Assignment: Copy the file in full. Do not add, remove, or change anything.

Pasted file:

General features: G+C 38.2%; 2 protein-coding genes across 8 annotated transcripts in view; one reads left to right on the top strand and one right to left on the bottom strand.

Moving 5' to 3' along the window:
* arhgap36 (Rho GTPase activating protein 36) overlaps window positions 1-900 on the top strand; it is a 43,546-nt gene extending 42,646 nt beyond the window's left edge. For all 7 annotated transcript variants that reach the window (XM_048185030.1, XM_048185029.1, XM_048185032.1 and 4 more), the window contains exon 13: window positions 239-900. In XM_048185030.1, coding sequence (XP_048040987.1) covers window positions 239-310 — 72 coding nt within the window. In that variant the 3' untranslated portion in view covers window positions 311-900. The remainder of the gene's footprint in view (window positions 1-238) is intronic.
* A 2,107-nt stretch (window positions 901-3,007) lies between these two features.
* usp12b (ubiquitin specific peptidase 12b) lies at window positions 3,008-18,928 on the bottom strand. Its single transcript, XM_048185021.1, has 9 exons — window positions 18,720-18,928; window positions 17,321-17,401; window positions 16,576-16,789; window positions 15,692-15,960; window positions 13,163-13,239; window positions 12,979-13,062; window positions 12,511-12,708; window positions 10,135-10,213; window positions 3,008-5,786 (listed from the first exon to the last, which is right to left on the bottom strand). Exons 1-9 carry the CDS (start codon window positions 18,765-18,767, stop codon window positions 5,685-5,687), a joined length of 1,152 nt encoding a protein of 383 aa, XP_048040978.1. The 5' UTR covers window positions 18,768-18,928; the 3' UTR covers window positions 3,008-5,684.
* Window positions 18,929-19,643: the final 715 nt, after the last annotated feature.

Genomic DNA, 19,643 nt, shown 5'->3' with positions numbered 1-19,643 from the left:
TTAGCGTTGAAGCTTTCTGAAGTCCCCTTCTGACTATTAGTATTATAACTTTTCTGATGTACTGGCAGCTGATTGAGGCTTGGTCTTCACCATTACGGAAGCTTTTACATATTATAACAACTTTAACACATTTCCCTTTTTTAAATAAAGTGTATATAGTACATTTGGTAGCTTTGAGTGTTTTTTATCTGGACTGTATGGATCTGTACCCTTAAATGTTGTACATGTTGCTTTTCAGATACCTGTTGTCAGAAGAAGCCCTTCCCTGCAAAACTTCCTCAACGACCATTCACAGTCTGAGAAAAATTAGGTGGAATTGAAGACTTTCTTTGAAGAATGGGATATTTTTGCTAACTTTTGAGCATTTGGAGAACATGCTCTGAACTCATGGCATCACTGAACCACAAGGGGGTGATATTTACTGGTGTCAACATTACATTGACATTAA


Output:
General features: G+C 38.2%; 2 protein-coding genes across 8 annotated transcripts in view; one reads left to right on the top strand and one right to left on the bottom strand.

Moving 5' to 3' along the window:
* arhgap36 (Rho GTPase activating protein 36) overlaps window positions 1-900 on the top strand; it is a 43,546-nt gene extending 42,646 nt beyond the window's left edge. For all 7 annotated transcript variants that reach the window (XM_048185030.1, XM_048185029.1, XM_048185032.1 and 4 more), the window contains exon 13: window positions 239-900. In XM_048185030.1, coding sequence (XP_048040987.1) covers window positions 239-310 — 72 coding nt within the window. In that variant the 3' untranslated portion in view covers window positions 311-900. The remainder of the gene's footprint in view (window positions 1-238) is intronic.
* A 2,107-nt stretch (window positions 901-3,007) lies between these two features.
* usp12b (ubiquitin specific peptidase 12b) lies at window positions 3,008-18,928 on the bottom strand. Its single transcript, XM_048185021.1, has 9 exons — window positions 18,720-18,928; window positions 17,321-17,401; window positions 16,576-16,789; window positions 15,692-15,960; window positions 13,163-13,239; window positions 12,979-13,062; window positions 12,511-12,708; window positions 10,135-10,213; window positions 3,008-5,786 (listed from the first exon to the last, which is right to left on the bottom strand). Exons 1-9 carry the CDS (start codon window positions 18,765-18,767, stop codon window positions 5,685-5,687), a joined length of 1,152 nt encoding a protein of 383 aa, XP_048040978.1. The 5' UTR covers window positions 18,768-18,928; the 3' UTR covers window positions 3,008-5,684.
* Window positions 18,929-19,643: the final 715 nt, after the last annotated feature.

Genomic DNA, 19,643 nt, shown 5'->3' with positions numbered 1-19,643 from the left:
TTAGCGTTGAAGCTTTCTGAAGTCCCCTTCTGACTATTAGTATTATAACTTTTCTGATGTACTGGCAGCTGATTGAGGCTTGGTCTTCACCATTACGGAAGCTTTTACATATTATAACAACTTTAACACATTTCCCTTTTTTAAATAAAGTGTATATAGTACATTTGGTAGCTTTGAGTGTTTTTTATCTGGACTGTATGGATCTGTACCCTTAAATGTTGTACATGTTGCTTTTCAGATACCTGTTGTCAGAAGAAGCCCTTCCCTGCAAAACTTCCTCAACGACCATTCACAGTCTGAGAAAAATTAGGTGGAATTGAAGACTTTCTTTGAAGAATGGGATATTTTTGCTAACTTTTGAGCATTTGGAGAACATGCTCTGAACTCATGGCATCACTGAACCACAAGGGGGTGATATTTACTGGTGTCAACATTACATTGACATTAA